As dawn broke the main part of the battle was about to begin. The French infantry were deployed in line, facing west, with a division of 2,000 Sepoys on their left. The division intended for their right had mistakenly taken up a position on the Sugar Loaf Rock instead. The British were advancing with their three divisions somewhat out of position.

As the two rear-most British divisions struggled to catch up with the grenadiers, the British Sepoys on the right opened fire on their French opposites. The French Sepoys broke and fled after receiving a single volley, leaving the French infantry isolated. The French Sepoys on the Sugar Loaf Rock were also driven off by their British opposites, although not until the battle in the centre had been joined.

The British infantry managed to form into a single line just in time. In the exchange of close-range volleys that followed Captain Kilpatrick, leading the grenadiers, was badly wounded, and was replaced by Caillaud. He led an attack on the exposed left French, firing another volley before leading a bayonet charge. The French left was forced back onto its centre, disrupting that part of the line. Astruc was unable to restore order, and the French infantry began a costly retreat back towards Srirangam.

The French lost half of their European troops. Around 100 were killed or wounded, while 200 unwounded troops, amongst them Astruc, were taken prisoner. The British also captured their entire camp, and eleven guns. Despite the close-quarters fighting the British only lost 40 European troops killed and wounded.

The French still had one fortified position south of Trichinopoly, Waikonda, to the north-west of Fakir's Tope. Lawrence moved to attack it later on 2 October and it was unexpectedly stormed on 3 October.

Although Lawrence had won a major victory, it didn't end the siege of Trichinopoly. The French still held the island of Srirangam, and Dupleix was able to partially restore the situation. The city actually came closest to falling on 9 December, when a surprise attack actually captured part of the walls, but was eventually repulsed. The siege dragged on into 1754, and only ended after Dupleix was restored to France and a preliminary peace agreed between his replacement and Governor Saunders at Madras.


Tiruchirappalli

Tiruchirappalli [b] ( pronunciation ( help · info ) ) (formerly Trichinopoly in English), also called Tiruchi or Trichy, is a major tier II city in the Indian state of Tamil Nadu and the administrative headquarters of Tiruchirappalli district. The city is credited with being the best livable city [6] and the cleanest city of Tamil Nadu, as well as the fifth safest city for women in India. [7] It is the fourth largest city as well as the fourth largest urban agglomeration in the state. Located 322 kilometres (200 mi) south of Chennai and 374 kilometres (232 mi) north of Kanyakumari, Tiruchirappalli sits almost at the geographic centre of the state. The Cauvery Delta begins 16 kilometres (9.9 mi) west of the city where the Kaveri river splits into two, forming the island of Srirangam which is now incorporated into the Tiruchirappalli City Municipal Corporation. The city occupies an area of 167.23 square kilometres (64.57 sq mi) and had a population of 916,857 in 2011. [a]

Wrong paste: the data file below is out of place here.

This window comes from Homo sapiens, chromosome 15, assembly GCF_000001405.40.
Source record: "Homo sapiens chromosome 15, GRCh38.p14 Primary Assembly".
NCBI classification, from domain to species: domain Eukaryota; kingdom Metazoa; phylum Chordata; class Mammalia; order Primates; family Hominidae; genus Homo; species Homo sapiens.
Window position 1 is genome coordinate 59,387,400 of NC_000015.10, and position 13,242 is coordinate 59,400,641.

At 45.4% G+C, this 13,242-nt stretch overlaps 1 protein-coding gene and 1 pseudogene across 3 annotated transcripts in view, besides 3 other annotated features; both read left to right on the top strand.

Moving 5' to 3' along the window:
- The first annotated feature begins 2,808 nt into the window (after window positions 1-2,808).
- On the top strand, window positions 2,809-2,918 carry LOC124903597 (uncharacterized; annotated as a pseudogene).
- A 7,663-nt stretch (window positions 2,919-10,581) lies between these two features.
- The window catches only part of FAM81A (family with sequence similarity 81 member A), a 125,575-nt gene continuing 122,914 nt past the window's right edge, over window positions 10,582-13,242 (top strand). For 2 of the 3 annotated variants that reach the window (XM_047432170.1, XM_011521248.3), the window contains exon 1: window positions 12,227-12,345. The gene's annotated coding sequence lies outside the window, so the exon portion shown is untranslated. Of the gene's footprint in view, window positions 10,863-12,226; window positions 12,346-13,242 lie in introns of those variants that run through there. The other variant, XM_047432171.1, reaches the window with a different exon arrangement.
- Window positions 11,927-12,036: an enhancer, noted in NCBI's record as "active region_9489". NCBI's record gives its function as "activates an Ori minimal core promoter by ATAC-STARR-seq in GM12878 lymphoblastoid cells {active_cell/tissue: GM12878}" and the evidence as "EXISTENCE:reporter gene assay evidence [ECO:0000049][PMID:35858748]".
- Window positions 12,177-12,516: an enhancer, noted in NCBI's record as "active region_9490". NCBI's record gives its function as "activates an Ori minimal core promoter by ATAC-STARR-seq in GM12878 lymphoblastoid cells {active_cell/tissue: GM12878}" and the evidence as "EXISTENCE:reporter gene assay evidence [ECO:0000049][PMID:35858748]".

Tiruchirappalli is one of the oldest inhabited cities in India. Its recorded history begins in the 3rd century BC, when it was under the rule of the Cholas. The city has also been ruled by the Pallavas, Pandyas, Vijayanagar Empire, Nayak Dynasty, the Carnatic state and the British. The most prominent historical monuments in Tiruchirappalli include the Rockfort, the Ranganathaswamy temple at Srirangam, the Erumbeeswarar Temple at Tiruverumbur and the Jambukeswarar temple at Thiruvanaikaval. The archaeologically important town of Uraiyur, capital of the Early Cholas, is now a neighbourhood in Tiruchirappalli. The city played a critical role in the Carnatic Wars (1746–1763) between the British and the French East India companies.

The city is an important educational centre in the state of Tamil Nadu, and houses nationally recognised institutions such as National Institutes of Technology (NIT), Indian Institutes of Management (IIM) Tamil Nadu National Law School Srirangam, and Indian Institutes of Information Technology (IIIT) Srirangam. Industrial units such as Bharat Heavy Electricals Limited (BHEL), Golden Rock Railway Workshop, Ordnance Factory Tiruchirappalli (OFT) and High Energy Projectile Factory (HEPF) have their factories in the city. The presence of a large number of energy equipment manufacturing units in and around the city has earned it the title of "Energy Equipment and Fabrication Capital of India". Tiruchirappalli is internationally known for a brand of cheroot known as the Trichinopoly cigar, which was exported in large quantities to the United Kingdom during the 19th century.